A few months back I threw out a question on Twitter: what breaks on the web if we use status code 200 instead of 303 for our Linked Data? I saw a resurgence of this on Twitter today which prompted me to finally write up my thoughts in a medium with more than 140 character soundbites.
For those new to this debate the current practice in the Linked Data community is to divide the world into two classes: things that are definitely “Information Resources” and things that might be information resources or might be something else entirely, like a planet or a toucan. I have written on the subject of information resources before (such as what are information resources good for and 303 Asymmetry). Simplistically information resources can be considered to be electronic documents such as web pages, spreadsheets, images and the like. The only way to tell for sure whether a URI denotes an information resource is to dereference it. If you get a status code of 200 then the URI denotes an information resource. No meaning is ascribed to any other status code and those cases the URI might denote an information resource or it might not.
Why, you might ask, is all this emphasis placed on information resources? The answer is that the overwhelming use of the web is to serve up electronic documents, predominantly html. The Linked Data people want to use the web’s infrastructure to store information about other things (planets and toucans) and use HTTP URIs to denote those things. Because toucan’s aren’t electronic documents it has been assumed that we need to distinguish the toucan itself from the document containing data about the toucan. One of the central dictums of Linked Data is that URIs can only denote one thing at a time: that means the URI for the toucan needs to be different from the URI for the document about the toucan. We connect the two together in two ways:
- when someone issues an HTTP GET to the toucan’s URI the server responds with a 303 status code redirecting the user to the document about the toucan
- when someone issues an HTTP GET to the document’s URI the server responds with a 200 status code and an RDF document containing triples that refer to the toucan’s URI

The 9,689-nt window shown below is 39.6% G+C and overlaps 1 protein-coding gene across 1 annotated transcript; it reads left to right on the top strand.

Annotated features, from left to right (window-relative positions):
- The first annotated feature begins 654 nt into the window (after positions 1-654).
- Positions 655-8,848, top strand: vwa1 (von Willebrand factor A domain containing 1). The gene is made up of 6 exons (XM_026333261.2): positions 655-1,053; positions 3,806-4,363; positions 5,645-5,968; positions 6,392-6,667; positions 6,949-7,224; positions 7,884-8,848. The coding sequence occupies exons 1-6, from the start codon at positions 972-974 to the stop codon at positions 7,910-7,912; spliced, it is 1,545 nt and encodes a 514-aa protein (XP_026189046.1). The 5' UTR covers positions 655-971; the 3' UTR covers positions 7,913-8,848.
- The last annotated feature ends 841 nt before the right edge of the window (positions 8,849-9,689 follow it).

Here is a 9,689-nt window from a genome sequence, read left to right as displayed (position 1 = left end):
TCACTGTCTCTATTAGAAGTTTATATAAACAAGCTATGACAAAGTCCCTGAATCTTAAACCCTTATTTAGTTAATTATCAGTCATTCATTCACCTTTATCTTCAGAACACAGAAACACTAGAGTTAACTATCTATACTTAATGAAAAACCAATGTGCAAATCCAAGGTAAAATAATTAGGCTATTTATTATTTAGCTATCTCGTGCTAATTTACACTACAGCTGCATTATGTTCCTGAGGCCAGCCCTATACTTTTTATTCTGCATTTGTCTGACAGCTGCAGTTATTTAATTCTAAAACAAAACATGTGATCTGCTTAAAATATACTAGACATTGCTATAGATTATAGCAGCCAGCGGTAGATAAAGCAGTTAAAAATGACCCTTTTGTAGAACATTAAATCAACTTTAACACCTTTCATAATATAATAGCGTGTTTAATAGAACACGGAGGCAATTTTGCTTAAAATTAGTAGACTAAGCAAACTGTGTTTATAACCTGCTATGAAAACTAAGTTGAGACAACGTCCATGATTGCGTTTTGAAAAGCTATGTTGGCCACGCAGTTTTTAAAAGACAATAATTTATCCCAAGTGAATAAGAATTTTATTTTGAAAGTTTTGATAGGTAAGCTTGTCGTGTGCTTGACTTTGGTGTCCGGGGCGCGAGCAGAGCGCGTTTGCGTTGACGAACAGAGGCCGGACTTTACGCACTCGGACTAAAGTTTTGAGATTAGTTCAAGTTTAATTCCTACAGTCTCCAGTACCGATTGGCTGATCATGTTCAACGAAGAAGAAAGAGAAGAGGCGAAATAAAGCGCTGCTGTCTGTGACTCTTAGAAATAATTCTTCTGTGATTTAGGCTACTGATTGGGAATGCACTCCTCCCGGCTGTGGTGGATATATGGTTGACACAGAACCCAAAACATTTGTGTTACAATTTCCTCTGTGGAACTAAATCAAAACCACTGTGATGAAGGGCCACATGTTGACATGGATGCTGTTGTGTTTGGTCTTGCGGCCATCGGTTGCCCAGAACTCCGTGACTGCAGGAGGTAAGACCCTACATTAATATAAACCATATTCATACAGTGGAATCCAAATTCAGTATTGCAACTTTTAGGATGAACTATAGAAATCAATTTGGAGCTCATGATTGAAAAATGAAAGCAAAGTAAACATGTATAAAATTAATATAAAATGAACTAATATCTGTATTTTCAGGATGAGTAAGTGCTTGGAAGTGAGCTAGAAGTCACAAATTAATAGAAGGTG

That is the current state of affairs for situations where people want to use HTTP URIs to denote real world things. (there is another approach which uses URIs with a fragment e.g. http://example.com/doc#foo which avoids this 303 redirect, but it has its own problems as I point out here and here).
There are several disadvantages to the 303 redirect approach:
- it requires an extra round-trip to the server for every request
- only one description can be linked from the toucan’s URI
- the user enters one URI into their browser and ends up at a different one, causing confusion when they want to reuse the URI of the toucan. Often they use the document URI by mistake.
- its non-trivial to configure a web server to issue the correct redirect and only to do so for the things that are not information resources.
- the server operator has to decide which resources are information resources and which are not without any precise guidance on how to distinguish the two (the official definition speaks of things whose “essential characteristics can be conveyed in a message”). I enumerate some examples here but it’s easy to get to the absurd.
- it cannot be implemented using a static web server setup, i.e. one that serves static RDF documents
- it mixes layers of responsibility – there is information a user cannot know without making a network request and inspecting the metadata about the response to that request. When the web server ceases to exist then that information is lost.
- the 303 response can really only be used with things that aren’t information resources. You can’t serve up an information resource (such as a spreadsheet) and 303 redirect to metadata about the spreadsheet at the same time.
- having to explain the reasoning behind using 303 redirects to mainstream web developers simply reinforces the perception that the semantic web is baroque and irrelevant to their needs.
The one clear advantage it has is:
- It’s easy to distinguish the toucan from the description of the toucan
Given there are more disadvantages than advantages the natural assumption has to be that the single advantage vastly outweighs the cost of the disadvantages to server operators and consumers of Linked Data.
I am far from convinced that it does.